- 8(a) firms are also able to form joint ventures and teams to bid on contracts. This enhances the ability of 8(a) firms to perform larger prime contracts and overcome the effects of contract bundling, the combining of two or more contracts together into one large contract. Also, see the Mentor-Protégé Program for more information on allowing starting 8(a) companies to learn the ropes from other more experienced businesses.
Benefits of the Program
Requirements and Goals of the 8(a) Business Development Program
The overall program goal is to graduate 8(a) firms that will go on to thrive in a competitive business environment. There are some requirements in place to help achieve this goal. Program goals require 8(a) firms to:
- Maintain a balance between their commercial and government business.
- Limit on the total dollar value of sole-source contracts that an individual participant can receive while in the program: $100 million or five times the value of its primary NAICS code.
To make sure 8(a) firms are on track to accomplish their goals and are following requirements, the SBA district offices monitor and measure the progress of participants through:
- Annual reviews
- Business planning
- Systematic evaluations
In addition, 8(a) participants may take advantage of specialized business training, counseling, marketing assistance, and high-level executive development provided by the SBA and our resource partners. You can also be eligible for assistance in obtaining access to surplus government property and supplies, SBA-guaranteed loans, and bonding assistance for being involved in the program.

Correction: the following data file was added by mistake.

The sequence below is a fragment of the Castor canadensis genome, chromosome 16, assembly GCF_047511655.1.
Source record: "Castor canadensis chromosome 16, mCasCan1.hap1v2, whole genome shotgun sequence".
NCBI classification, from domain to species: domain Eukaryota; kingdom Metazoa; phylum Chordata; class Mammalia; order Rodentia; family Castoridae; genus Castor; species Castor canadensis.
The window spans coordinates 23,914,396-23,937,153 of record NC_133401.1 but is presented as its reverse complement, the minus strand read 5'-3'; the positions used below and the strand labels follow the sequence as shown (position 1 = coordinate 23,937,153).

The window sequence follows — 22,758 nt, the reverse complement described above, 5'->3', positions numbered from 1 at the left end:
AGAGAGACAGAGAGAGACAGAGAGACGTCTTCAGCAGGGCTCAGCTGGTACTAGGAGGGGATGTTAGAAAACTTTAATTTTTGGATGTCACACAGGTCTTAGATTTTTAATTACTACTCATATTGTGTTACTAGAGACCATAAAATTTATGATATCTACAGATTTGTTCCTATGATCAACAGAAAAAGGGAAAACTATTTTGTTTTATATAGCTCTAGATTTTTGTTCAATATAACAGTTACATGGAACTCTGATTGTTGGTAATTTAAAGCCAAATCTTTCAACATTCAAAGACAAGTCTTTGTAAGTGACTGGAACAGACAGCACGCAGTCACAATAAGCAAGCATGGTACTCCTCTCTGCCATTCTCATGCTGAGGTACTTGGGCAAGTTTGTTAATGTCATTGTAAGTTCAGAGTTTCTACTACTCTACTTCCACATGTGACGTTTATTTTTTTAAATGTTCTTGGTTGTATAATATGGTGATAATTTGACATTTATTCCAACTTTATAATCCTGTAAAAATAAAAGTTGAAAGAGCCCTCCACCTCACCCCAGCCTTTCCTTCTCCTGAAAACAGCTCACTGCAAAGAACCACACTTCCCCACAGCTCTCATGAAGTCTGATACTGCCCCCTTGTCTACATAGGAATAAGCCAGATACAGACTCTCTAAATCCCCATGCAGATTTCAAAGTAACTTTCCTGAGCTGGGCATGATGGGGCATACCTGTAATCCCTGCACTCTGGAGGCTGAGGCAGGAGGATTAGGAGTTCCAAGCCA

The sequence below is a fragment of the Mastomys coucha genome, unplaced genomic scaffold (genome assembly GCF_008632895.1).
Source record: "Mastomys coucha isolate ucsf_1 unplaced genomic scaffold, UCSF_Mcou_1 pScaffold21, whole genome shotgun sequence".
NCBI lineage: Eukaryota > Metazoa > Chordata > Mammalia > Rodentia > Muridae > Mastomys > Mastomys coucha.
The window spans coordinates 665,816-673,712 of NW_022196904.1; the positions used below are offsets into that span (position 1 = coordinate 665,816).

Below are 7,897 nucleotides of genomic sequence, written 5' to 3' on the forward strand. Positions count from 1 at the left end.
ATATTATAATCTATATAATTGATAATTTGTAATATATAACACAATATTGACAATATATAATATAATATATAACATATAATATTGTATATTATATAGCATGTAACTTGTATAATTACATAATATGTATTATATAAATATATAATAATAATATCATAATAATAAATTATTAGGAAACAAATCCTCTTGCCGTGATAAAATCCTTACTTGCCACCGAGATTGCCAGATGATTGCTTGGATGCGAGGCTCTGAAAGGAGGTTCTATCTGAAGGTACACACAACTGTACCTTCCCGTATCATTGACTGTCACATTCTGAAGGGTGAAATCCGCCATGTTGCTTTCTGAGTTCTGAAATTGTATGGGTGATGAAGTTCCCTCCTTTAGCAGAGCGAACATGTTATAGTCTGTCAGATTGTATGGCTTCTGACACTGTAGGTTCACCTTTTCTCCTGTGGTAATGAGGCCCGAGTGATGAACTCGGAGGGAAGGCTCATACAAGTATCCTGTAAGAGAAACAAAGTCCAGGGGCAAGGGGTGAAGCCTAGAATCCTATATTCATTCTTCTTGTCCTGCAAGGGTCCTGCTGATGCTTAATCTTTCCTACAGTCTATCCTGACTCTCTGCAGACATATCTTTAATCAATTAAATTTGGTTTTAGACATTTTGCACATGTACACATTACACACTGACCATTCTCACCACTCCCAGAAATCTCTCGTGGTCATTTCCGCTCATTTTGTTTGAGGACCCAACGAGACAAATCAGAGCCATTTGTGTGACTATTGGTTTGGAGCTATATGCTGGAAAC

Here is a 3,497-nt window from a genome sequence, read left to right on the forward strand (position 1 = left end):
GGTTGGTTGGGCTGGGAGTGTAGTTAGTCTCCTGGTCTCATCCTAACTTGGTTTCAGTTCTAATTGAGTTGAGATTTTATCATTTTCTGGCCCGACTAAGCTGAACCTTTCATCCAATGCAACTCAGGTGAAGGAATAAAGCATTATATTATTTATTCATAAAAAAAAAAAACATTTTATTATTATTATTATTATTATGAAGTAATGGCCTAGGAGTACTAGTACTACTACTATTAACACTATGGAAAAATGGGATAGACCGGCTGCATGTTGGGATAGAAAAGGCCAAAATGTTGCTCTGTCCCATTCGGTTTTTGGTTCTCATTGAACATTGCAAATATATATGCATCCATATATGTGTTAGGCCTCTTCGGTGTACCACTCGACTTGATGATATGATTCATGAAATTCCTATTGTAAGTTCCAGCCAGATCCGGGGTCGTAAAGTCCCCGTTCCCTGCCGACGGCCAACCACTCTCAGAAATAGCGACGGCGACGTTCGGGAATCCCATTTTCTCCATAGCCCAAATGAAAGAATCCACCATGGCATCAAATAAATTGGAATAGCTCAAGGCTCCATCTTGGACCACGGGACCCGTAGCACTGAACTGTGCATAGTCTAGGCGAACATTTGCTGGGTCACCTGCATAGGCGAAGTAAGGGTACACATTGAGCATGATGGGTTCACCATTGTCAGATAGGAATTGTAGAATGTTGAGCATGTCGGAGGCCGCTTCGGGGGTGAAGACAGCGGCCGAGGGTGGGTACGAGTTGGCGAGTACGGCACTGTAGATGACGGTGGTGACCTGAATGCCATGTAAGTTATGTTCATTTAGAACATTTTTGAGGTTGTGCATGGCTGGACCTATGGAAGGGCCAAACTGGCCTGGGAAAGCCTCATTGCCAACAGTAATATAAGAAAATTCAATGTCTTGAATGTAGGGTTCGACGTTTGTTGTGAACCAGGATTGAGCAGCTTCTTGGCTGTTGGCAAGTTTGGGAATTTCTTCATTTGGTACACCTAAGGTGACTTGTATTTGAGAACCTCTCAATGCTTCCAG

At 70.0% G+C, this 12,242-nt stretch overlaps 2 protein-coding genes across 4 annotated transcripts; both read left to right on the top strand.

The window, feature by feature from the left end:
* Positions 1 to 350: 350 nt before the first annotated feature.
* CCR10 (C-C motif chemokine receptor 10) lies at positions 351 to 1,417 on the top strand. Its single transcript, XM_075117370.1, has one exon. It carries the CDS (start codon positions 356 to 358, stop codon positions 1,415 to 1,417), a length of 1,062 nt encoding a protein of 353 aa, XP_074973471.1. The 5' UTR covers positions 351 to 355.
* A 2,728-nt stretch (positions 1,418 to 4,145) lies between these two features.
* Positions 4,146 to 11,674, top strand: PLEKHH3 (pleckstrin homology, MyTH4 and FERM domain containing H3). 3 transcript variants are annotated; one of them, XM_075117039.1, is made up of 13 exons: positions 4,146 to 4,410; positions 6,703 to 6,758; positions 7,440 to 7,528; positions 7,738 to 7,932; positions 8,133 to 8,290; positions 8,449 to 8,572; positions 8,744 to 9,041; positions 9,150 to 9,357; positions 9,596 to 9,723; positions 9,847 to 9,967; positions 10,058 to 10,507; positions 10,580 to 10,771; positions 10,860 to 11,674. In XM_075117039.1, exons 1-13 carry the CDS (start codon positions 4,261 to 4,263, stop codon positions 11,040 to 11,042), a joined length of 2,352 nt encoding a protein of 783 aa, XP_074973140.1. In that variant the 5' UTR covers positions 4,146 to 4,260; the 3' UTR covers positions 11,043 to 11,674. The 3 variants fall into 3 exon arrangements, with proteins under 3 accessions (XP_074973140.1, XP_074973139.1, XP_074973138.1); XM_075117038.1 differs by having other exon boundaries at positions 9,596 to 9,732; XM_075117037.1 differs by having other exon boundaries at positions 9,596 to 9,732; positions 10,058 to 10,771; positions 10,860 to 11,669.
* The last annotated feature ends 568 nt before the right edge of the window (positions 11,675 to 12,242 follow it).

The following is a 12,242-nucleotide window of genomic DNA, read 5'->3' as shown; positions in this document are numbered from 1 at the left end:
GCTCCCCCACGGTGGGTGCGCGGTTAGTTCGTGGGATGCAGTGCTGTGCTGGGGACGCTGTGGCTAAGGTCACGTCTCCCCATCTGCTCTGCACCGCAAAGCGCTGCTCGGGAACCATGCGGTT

SBDC at RVCC counselor Carla Fallone recently hosted an internet radio show called Small Business Resources for Growth and Expansion in Today’s Economy. Fallone recruited SBDC Regional Director Bill Harnden and SBDC counselor Vicki Lynne Morgan to talk about a variety of subjects such as crowdfunding, small business resources and obstacles that small business owners face in today’s world. The show can be heard in its entirety by clicking on the link below: